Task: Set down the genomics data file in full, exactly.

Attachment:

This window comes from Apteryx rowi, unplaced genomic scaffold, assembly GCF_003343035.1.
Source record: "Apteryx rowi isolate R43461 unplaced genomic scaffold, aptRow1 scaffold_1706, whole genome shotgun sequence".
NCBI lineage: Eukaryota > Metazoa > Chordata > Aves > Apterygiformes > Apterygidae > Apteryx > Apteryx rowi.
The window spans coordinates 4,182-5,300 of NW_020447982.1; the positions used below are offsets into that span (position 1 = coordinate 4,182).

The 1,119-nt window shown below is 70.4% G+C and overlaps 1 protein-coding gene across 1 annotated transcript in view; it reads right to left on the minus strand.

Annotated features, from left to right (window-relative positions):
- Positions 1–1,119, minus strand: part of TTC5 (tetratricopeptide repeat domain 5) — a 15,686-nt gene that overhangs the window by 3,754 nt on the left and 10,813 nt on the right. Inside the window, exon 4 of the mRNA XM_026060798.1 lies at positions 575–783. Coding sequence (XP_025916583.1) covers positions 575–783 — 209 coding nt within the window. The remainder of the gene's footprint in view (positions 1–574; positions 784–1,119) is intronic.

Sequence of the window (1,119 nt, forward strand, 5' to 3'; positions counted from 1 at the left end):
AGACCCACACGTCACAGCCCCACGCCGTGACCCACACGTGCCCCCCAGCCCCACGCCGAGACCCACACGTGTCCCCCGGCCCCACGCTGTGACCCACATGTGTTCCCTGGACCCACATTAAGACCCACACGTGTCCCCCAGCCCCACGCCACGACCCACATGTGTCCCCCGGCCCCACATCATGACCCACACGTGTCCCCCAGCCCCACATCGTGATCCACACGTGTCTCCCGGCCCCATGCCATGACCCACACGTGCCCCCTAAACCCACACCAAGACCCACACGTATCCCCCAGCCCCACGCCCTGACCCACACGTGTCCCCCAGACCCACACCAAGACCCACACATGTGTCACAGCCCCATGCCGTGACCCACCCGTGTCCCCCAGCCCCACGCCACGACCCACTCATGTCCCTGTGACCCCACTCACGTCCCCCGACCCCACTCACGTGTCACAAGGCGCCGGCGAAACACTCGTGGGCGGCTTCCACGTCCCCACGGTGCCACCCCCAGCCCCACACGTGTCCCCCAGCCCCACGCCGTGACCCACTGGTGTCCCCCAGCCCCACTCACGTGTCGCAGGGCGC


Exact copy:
This window comes from Apteryx rowi, unplaced genomic scaffold, assembly GCF_003343035.1.
Source record: "Apteryx rowi isolate R43461 unplaced genomic scaffold, aptRow1 scaffold_1706, whole genome shotgun sequence".
NCBI lineage: Eukaryota > Metazoa > Chordata > Aves > Apterygiformes > Apterygidae > Apteryx > Apteryx rowi.
The window spans coordinates 4,182-5,300 of NW_020447982.1; the positions used below are offsets into that span (position 1 = coordinate 4,182).

The 1,119-nt window shown below is 70.4% G+C and overlaps 1 protein-coding gene across 1 annotated transcript in view; it reads right to left on the minus strand.

Annotated features, from left to right (window-relative positions):
- Positions 1–1,119, minus strand: part of TTC5 (tetratricopeptide repeat domain 5) — a 15,686-nt gene that overhangs the window by 3,754 nt on the left and 10,813 nt on the right. Inside the window, exon 4 of the mRNA XM_026060798.1 lies at positions 575–783. Coding sequence (XP_025916583.1) covers positions 575–783 — 209 coding nt within the window. The remainder of the gene's footprint in view (positions 1–574; positions 784–1,119) is intronic.

Sequence of the window (1,119 nt, forward strand, 5' to 3'; positions counted from 1 at the left end):
AGACCCACACGTCACAGCCCCACGCCGTGACCCACACGTGCCCCCCAGCCCCACGCCGAGACCCACACGTGTCCCCCGGCCCCACGCTGTGACCCACATGTGTTCCCTGGACCCACATTAAGACCCACACGTGTCCCCCAGCCCCACGCCACGACCCACATGTGTCCCCCGGCCCCACATCATGACCCACACGTGTCCCCCAGCCCCACATCGTGATCCACACGTGTCTCCCGGCCCCATGCCATGACCCACACGTGCCCCCTAAACCCACACCAAGACCCACACGTATCCCCCAGCCCCACGCCCTGACCCACACGTGTCCCCCAGACCCACACCAAGACCCACACATGTGTCACAGCCCCATGCCGTGACCCACCCGTGTCCCCCAGCCCCACGCCACGACCCACTCATGTCCCTGTGACCCCACTCACGTCCCCCGACCCCACTCACGTGTCACAAGGCGCCGGCGAAACACTCGTGGGCGGCTTCCACGTCCCCACGGTGCCACCCCCAGCCCCACACGTGTCCCCCAGCCCCACGCCGTGACCCACTGGTGTCCCCCAGCCCCACTCACGTGTCGCAGGGCGC